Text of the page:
II. Elastic Compute Cloud (EC2):
It is A virtual server which is provided by the Elastic Compute Cloud (EC2) service of AWS. We will use a Linux server with an optimized distribution called Amazon Linux to install Apache, PHP, and WordPress during our exercise. Please note; we are not limited to Amazon Linux only; we can also choose Ubuntu, Debian, Red Hat, or Windows. Virtual servers can fail at any time, so we need at least two of them for contingency planning. The load balancer will distribute the traffic between them. The beauty of AWS service in case of a server failure is; the load balancer will stop sending traffic to the failed server, and the remaining [contingency] server will need to handle all the requests until the failed server is replaced. Let us not worry on this communication! You will be intimated the status through alerts.
A sample architecture diagram is pasted here FYI with two EC2 instances.
III. Relational Database Service (RDS) for MySQL:
WordPress relies on the popular MySQL database. AWS provides MySQL as a Relational Database Service (RDS). We can choose the database size (like; storage, CPU, RAM), and RDS takes care of the rest (backups, updates). RDS can also provide a highly available MySQL database by replication.In traditional [non-cloud] model we had the similar setup. It occurs huge costing. By using AWS cloud services this can be easily maintained with minor costing only.
On this context; from the below diagram we can see the MYSQL features from AWS services offering.
V. Security groups:
In every application architecture we need to have the security features in place. Either these can be embed in the applications or through security tools it can be applied. So the entire architecture is protected that way.
But in cloud services many providers provide these services differently with their services offering.
The Security groups are a fundamental service of AWS to control network traffic like a firewall in traditional systems. Security groups can be attached to a lot of services like ELB, EC2, and RDS. For example; with security groups, we can configure our load balancer as below:
It only accepts requests on port 80 from the internet. Web servers only accept connections on port 80 from the load balancer. And MySQL only accepts connections on port 3306 from the web servers. If we want to log in to our web servers via SSH, we must also open port 22. Similar ways the architecture setup can be configured.
FYI, I have considered a diagram from AWS docs; which denotes a typical AWS multi-tier approach security services with a Firewall:
As shown in the above diagram, A security group acts as a virtual firewall for our instance to control inbound and outbound traffic. When we launch an instance in a Virtual Private Cloud[VPC], we can assign the instance to up to five security groups. It means in any VPC AWS provides five different security groups.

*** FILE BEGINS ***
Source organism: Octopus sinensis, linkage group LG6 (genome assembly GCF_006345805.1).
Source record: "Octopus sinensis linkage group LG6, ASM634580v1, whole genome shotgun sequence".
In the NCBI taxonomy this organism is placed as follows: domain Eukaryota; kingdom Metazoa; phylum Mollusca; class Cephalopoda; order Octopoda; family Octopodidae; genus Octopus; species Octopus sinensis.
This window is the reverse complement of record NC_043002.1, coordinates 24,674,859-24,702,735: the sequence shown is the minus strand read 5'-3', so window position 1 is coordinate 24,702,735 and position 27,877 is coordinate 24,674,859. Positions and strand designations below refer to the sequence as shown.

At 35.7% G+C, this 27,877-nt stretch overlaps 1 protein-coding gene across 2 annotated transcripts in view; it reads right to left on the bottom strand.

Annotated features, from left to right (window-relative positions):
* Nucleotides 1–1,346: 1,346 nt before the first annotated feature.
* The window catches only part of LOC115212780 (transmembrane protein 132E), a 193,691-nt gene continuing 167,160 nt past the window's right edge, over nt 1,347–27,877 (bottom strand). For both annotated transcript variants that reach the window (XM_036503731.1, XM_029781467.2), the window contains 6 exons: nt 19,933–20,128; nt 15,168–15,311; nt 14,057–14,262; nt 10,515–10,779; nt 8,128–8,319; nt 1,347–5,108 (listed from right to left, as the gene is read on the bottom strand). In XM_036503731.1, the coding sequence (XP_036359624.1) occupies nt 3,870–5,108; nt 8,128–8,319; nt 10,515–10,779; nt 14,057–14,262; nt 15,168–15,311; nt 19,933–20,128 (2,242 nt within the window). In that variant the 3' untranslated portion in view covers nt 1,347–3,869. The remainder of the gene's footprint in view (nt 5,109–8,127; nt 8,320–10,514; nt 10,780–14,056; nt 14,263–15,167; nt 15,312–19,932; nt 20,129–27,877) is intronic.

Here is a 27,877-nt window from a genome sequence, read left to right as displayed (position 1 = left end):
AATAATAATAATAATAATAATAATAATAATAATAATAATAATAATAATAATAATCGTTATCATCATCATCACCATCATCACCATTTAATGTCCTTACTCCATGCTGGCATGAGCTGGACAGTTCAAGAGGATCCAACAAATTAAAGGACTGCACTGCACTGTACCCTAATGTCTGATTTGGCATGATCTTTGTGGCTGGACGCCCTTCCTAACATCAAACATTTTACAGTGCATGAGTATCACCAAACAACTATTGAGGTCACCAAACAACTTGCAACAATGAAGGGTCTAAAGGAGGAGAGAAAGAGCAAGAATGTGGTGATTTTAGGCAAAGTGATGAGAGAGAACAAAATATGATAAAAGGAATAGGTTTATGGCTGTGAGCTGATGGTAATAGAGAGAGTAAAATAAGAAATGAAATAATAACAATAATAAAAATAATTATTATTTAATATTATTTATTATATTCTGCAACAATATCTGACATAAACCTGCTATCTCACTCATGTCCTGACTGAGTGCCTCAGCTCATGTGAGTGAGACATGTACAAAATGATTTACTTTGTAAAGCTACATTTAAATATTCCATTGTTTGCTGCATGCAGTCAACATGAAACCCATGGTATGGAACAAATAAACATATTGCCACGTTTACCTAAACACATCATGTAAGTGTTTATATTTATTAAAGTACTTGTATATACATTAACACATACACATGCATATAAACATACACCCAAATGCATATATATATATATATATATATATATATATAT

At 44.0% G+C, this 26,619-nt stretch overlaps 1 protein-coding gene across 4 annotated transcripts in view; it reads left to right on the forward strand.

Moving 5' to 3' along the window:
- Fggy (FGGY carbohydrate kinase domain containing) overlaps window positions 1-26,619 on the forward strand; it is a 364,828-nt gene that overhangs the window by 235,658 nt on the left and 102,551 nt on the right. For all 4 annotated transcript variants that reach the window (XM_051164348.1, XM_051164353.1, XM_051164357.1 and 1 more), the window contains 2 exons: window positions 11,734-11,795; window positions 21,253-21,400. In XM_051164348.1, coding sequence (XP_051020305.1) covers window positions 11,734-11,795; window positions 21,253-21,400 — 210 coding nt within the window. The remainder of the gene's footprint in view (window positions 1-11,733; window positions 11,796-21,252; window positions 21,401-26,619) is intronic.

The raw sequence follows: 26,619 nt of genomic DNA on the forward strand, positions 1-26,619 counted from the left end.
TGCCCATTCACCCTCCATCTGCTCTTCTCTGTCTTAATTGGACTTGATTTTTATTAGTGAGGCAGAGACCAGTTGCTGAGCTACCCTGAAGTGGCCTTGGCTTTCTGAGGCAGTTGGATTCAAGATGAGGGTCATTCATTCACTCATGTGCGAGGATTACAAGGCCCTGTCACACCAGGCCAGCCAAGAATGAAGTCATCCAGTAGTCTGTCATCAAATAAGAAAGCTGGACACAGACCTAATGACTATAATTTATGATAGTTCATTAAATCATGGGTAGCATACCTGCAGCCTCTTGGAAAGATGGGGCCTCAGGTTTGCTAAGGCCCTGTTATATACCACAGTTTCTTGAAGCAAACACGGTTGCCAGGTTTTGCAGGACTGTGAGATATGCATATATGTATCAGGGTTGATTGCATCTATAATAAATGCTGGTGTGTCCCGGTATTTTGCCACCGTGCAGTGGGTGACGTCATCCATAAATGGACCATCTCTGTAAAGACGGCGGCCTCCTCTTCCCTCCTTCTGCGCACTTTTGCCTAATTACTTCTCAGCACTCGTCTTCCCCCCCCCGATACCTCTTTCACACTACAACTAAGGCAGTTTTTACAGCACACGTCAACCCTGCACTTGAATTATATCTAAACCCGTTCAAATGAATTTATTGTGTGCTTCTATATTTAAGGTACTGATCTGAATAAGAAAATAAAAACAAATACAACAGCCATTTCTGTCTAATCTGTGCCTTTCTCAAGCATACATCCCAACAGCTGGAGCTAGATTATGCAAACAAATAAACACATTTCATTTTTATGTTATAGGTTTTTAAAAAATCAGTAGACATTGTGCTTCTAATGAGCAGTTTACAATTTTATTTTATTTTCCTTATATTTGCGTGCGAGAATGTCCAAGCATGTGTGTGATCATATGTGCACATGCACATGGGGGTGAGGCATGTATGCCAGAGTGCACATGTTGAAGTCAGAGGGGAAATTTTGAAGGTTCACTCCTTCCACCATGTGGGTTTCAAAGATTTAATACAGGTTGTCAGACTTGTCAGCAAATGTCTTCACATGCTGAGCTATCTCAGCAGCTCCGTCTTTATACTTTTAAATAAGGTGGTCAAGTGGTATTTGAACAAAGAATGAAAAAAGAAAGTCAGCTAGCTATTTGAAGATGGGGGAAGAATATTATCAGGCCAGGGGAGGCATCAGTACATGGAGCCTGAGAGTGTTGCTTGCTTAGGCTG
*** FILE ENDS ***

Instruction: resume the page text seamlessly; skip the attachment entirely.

So, now what is our start company plan for security?:
Let us assume our startup company’s blogging infrastructure consists of two load-balanced web servers running a) WordPress and b) a MySQL database server.
The following tasks are performed automatically in the background through AWS:
Configuring WordPress to use the created RDS MySQL database
Before going to the above steps, I would like to show the below diagram for your understanding on “The setup of WP hosting on AWS”. You can download it through the URL given and see it as an image file for your understanding.
Now, let us recap our beginning conclusions for this blog. We need to do the below activities till end of the exercise.
Creating a blogging infrastructure.
Analyzing costs of a blogging infrastructure.
Exploring a blogging infrastructure.
Shutting down a blogging infrastructure.
Deleting infrastructure from AWS Account.
1. What actions we need to consider for Creating blogging infrastructure in AWS?: To create the blogging infrastructure we need the below steps to follow on AWS console.
Note: Please note time to time the screen flows [micro level steps] might change on AWS, but the process should be the same to understand on creation of this WP infra.
Click Services in the navigation bar, and click the Cloud-Formation service.
Click on Create Stack to start the four-step wizard.
Now we will see what are these 4 steps wizard process it contains.
I. Creating a blogging infrastructure: Step 1 of 4
You need to name your infrastructure. Enter “wordpress” as the Name. For Source option, select and Specify an Amazon S3 Template URL as shown in the screen [lab exercise screen]. Copy this URL and save somewhere in a text file for future reference/usage. About this process, during lab demo you will understand clearly.
II. Creating a blogging infrastructure: Step 2 of 4
Click Next to set the KeyName to “vskumarkey” [example only, you can give any name], for Step 2 of 4. Click Next to create a tag for our infrastructure into next screen. These steps can be seen clearly in lab practices steps.
III. Creating a blogging infrastructure: Step 3 of 4